Allied Power Group LLC offered a solution for owner/operators wanting to save some money—particularly those with one or more spare sets of R2 blades in their warehouses. Allied used its F-class repair expertise to arrive at an upgrade solution that the speaker  said would get predictable life from parts on hand.

   He stressed thorough inspection, design mod, and enhanced cooling as critical to success. Inspection is important because you have to remove from the pool any blades with an existing crack or inferior casting. Next, the undercut is increased. Note that all machining is outside the coated area. Finally additional cooling is made available at the trailing edge.

   The speaker said that a set of blades removed from the warehouse typically can be upgraded within two weeks for less than half the cost of new blades—if you can get new blades. Upgrade of well blades in an in-service set can be accomplished in about three months, including removal from the engine, tip repairs, recoating, etc.

 Open discussion

The first discussion session focused on safety, which always generates a great deal of interest. Users summarized incidents at their plants that their colleagues would want to avoid, including the following:

  • A contractor cleaning a plate-and-frame lube-oil cooler used a process that caused pinhole leaks in the heat-transfer surface that were not identified until 900 gal of oil was discharged to the river running alongside the plant.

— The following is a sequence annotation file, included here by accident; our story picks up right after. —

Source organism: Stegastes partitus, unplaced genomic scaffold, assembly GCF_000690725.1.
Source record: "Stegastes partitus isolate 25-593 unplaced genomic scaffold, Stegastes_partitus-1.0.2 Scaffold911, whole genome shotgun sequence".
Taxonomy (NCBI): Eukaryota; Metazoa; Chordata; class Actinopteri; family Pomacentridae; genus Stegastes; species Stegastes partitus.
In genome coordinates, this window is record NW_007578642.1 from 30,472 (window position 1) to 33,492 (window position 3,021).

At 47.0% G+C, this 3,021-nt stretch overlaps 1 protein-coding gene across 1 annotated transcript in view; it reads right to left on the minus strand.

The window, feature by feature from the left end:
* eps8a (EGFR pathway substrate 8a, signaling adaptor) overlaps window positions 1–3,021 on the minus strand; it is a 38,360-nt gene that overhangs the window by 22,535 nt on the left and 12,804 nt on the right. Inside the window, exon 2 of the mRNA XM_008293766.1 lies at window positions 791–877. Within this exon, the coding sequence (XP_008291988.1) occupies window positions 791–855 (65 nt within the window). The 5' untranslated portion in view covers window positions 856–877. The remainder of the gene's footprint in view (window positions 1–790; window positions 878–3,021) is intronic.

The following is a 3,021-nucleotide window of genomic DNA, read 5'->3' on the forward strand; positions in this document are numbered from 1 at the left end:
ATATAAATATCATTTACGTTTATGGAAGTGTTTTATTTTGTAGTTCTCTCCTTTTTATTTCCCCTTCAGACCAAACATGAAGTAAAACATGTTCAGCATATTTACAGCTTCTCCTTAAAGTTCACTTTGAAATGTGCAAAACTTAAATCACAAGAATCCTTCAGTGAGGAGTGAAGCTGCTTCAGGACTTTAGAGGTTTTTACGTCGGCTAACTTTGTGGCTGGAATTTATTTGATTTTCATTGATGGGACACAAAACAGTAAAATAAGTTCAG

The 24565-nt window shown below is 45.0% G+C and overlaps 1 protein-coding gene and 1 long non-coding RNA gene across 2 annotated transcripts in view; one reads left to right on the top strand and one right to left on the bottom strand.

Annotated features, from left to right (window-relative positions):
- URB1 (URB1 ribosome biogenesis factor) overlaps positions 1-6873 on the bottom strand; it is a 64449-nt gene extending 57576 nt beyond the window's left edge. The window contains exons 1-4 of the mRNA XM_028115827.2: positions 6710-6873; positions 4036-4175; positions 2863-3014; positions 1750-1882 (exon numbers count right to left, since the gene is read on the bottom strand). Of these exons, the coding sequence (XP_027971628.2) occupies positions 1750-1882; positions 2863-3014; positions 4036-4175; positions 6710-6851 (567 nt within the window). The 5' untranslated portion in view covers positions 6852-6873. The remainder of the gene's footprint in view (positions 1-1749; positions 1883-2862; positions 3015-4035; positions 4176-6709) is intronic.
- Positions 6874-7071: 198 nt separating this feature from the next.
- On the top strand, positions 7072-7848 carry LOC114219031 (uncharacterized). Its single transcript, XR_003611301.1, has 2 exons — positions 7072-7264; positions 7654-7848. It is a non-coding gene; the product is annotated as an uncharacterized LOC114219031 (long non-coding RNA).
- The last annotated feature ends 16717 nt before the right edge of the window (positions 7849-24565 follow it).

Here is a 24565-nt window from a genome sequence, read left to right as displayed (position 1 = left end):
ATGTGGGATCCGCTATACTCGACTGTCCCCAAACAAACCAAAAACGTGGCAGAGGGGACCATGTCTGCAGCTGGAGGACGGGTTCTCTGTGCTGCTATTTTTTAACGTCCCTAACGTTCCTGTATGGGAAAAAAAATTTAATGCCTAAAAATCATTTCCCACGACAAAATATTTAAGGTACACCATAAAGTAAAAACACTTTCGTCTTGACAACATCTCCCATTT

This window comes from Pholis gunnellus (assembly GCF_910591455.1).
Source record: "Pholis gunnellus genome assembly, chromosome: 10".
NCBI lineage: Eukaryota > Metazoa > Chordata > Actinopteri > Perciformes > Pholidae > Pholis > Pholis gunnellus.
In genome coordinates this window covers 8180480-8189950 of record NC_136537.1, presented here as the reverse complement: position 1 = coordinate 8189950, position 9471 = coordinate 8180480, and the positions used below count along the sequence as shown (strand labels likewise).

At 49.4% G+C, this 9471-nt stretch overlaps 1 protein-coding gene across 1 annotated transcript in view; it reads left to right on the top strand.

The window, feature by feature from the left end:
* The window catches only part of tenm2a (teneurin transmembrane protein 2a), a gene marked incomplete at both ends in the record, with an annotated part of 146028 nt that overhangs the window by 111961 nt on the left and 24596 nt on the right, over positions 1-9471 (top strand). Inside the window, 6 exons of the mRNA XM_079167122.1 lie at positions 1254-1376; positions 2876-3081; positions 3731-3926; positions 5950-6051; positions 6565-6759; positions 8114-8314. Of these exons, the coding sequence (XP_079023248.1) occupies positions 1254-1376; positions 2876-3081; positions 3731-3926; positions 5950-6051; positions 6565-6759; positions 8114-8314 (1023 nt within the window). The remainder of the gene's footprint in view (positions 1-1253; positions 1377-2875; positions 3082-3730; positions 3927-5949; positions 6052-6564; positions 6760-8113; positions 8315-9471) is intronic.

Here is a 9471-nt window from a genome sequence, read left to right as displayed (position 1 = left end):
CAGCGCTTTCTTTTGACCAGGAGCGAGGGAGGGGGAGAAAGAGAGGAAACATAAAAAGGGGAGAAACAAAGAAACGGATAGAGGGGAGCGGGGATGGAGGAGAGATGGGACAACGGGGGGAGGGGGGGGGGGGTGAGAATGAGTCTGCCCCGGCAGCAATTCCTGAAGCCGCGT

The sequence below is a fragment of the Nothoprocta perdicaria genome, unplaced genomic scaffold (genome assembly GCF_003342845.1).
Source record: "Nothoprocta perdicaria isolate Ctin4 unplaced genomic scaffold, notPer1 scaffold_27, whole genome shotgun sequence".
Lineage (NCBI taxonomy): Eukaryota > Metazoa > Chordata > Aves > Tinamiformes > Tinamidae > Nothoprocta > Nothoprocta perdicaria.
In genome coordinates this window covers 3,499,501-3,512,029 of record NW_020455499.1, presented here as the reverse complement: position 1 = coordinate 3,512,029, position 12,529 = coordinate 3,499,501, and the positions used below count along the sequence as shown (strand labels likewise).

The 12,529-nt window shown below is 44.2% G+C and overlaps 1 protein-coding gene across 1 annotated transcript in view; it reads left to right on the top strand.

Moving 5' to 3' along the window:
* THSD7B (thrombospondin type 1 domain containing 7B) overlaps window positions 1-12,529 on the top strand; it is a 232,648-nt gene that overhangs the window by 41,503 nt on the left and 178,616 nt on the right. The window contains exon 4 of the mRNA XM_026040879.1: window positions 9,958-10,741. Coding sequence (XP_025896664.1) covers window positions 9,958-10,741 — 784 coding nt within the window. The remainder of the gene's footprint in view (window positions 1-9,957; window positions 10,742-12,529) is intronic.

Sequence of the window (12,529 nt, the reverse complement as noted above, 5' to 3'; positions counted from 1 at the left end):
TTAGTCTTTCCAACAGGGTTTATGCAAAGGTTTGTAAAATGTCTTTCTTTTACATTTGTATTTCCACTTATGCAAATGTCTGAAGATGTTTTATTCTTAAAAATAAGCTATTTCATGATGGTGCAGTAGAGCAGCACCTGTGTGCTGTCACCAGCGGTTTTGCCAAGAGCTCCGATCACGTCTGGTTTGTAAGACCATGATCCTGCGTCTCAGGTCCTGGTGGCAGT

• Air-inlet-house fires still occur on occasion. Attendees recommended that no hot work be allowed without proper supervision by qualified plant personnel; also, that no hot work ever be allowed near hydrogen coolers and other equipment/areas where the potential for explosion exists.
  • Stack corrosion was presented as a safety threat. One attendee said a leaning stack was thought caused by high wind. Turns out that severe corrosion in a section of the stack operating at the dew-point temperature weakened the structure and it nearly came down on a windy day. Stack had been in service about 15 years. Periodic thickness measurements were suggested to avoid such surprises.
  • There was considerable discussion about chemical accident prevention plans, especially regarding ammonia. New regulations are making the handling and storage of ammonia ever more difficult. The amount of time preparing compliance paperwork and accommodating audits is on the upswing. The users generally agreed that you can expect still more inspection and regulation—including the testing of employees’ knowledge of system operations.